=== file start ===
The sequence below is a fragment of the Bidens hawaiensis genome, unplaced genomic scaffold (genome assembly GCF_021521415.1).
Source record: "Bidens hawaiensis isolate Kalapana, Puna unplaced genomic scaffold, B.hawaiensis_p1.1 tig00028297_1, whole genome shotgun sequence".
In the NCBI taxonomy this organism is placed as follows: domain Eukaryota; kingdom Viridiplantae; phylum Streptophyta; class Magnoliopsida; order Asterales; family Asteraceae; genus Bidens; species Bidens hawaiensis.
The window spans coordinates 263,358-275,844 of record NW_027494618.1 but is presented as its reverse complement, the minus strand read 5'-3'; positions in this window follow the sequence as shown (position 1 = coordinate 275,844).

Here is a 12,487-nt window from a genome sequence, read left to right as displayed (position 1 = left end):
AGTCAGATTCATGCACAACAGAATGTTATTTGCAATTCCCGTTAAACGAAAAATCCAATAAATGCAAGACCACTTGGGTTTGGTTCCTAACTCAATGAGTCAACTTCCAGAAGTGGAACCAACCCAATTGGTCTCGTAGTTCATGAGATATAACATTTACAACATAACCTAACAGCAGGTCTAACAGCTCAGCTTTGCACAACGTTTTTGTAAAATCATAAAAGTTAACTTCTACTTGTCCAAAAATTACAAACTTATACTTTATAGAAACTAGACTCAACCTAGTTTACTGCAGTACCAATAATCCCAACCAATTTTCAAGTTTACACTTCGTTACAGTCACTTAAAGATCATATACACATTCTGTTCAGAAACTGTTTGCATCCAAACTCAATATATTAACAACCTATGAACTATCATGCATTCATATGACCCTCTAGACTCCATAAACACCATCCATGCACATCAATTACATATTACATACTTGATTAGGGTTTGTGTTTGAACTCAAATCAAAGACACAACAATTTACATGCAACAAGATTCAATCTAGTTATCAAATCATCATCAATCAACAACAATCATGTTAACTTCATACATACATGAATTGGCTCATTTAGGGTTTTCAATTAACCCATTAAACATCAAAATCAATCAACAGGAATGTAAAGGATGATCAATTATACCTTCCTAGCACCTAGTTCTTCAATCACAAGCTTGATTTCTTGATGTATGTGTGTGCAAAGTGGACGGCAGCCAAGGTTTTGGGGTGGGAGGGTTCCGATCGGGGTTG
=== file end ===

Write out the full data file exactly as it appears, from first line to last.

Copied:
The sequence below is a fragment of the Bidens hawaiensis genome, unplaced genomic scaffold (genome assembly GCF_021521415.1).
Source record: "Bidens hawaiensis isolate Kalapana, Puna unplaced genomic scaffold, B.hawaiensis_p1.1 tig00028297_1, whole genome shotgun sequence".
In the NCBI taxonomy this organism is placed as follows: domain Eukaryota; kingdom Viridiplantae; phylum Streptophyta; class Magnoliopsida; order Asterales; family Asteraceae; genus Bidens; species Bidens hawaiensis.
The window spans coordinates 263,358-275,844 of record NW_027494618.1 but is presented as its reverse complement, the minus strand read 5'-3'; positions in this window follow the sequence as shown (position 1 = coordinate 275,844).

Here is a 12,487-nt window from a genome sequence, read left to right as displayed (position 1 = left end):
AGTCAGATTCATGCACAACAGAATGTTATTTGCAATTCCCGTTAAACGAAAAATCCAATAAATGCAAGACCACTTGGGTTTGGTTCCTAACTCAATGAGTCAACTTCCAGAAGTGGAACCAACCCAATTGGTCTCGTAGTTCATGAGATATAACATTTACAACATAACCTAACAGCAGGTCTAACAGCTCAGCTTTGCACAACGTTTTTGTAAAATCATAAAAGTTAACTTCTACTTGTCCAAAAATTACAAACTTATACTTTATAGAAACTAGACTCAACCTAGTTTACTGCAGTACCAATAATCCCAACCAATTTTCAAGTTTACACTTCGTTACAGTCACTTAAAGATCATATACACATTCTGTTCAGAAACTGTTTGCATCCAAACTCAATATATTAACAACCTATGAACTATCATGCATTCATATGACCCTCTAGACTCCATAAACACCATCCATGCACATCAATTACATATTACATACTTGATTAGGGTTTGTGTTTGAACTCAAATCAAAGACACAACAATTTACATGCAACAAGATTCAATCTAGTTATCAAATCATCATCAATCAACAACAATCATGTTAACTTCATACATACATGAATTGGCTCATTTAGGGTTTTCAATTAACCCATTAAACATCAAAATCAATCAACAGGAATGTAAAGGATGATCAATTATACCTTCCTAGCACCTAGTTCTTCAATCACAAGCTTGATTTCTTGATGTATGTGTGTGCAAAGTGGACGGCAGCCAAGGTTTTGGGGTGGGAGGGTTCCGATCGGGGTTG